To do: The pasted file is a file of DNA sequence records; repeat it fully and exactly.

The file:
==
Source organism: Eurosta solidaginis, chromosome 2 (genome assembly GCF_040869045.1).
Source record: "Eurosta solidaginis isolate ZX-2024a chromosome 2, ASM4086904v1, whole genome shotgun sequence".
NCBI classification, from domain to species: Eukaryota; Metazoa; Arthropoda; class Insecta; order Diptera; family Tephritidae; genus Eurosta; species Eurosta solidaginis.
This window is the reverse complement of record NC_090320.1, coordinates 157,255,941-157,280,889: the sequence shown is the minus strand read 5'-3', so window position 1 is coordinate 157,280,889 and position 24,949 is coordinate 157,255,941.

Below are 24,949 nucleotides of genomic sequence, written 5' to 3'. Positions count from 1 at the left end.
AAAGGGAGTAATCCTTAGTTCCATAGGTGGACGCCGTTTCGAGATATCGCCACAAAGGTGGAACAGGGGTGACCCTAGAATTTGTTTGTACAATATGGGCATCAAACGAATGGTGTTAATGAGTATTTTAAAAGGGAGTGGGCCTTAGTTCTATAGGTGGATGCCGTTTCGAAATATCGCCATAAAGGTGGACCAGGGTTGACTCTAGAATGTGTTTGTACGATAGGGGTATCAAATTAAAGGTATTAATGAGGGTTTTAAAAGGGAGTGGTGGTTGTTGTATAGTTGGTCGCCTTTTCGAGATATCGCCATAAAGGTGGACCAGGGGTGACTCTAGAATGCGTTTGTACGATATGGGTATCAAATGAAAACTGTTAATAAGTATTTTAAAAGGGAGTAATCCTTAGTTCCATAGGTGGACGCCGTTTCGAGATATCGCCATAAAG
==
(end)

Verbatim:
Source organism: Eurosta solidaginis, chromosome 2 (genome assembly GCF_040869045.1).
Source record: "Eurosta solidaginis isolate ZX-2024a chromosome 2, ASM4086904v1, whole genome shotgun sequence".
NCBI classification, from domain to species: Eukaryota; Metazoa; Arthropoda; class Insecta; order Diptera; family Tephritidae; genus Eurosta; species Eurosta solidaginis.
This window is the reverse complement of record NC_090320.1, coordinates 157,255,941-157,280,889: the sequence shown is the minus strand read 5'-3', so window position 1 is coordinate 157,280,889 and position 24,949 is coordinate 157,255,941.

Below are 24,949 nucleotides of genomic sequence, written 5' to 3'. Positions count from 1 at the left end.
AAAGGGAGTAATCCTTAGTTCCATAGGTGGACGCCGTTTCGAGATATCGCCACAAAGGTGGAACAGGGGTGACCCTAGAATTTGTTTGTACAATATGGGCATCAAACGAATGGTGTTAATGAGTATTTTAAAAGGGAGTGGGCCTTAGTTCTATAGGTGGATGCCGTTTCGAAATATCGCCATAAAGGTGGACCAGGGTTGACTCTAGAATGTGTTTGTACGATAGGGGTATCAAATTAAAGGTATTAATGAGGGTTTTAAAAGGGAGTGGTGGTTGTTGTATAGTTGGTCGCCTTTTCGAGATATCGCCATAAAGGTGGACCAGGGGTGACTCTAGAATGCGTTTGTACGATATGGGTATCAAATGAAAACTGTTAATAAGTATTTTAAAAGGGAGTAATCCTTAGTTCCATAGGTGGACGCCGTTTCGAGATATCGCCATAAAG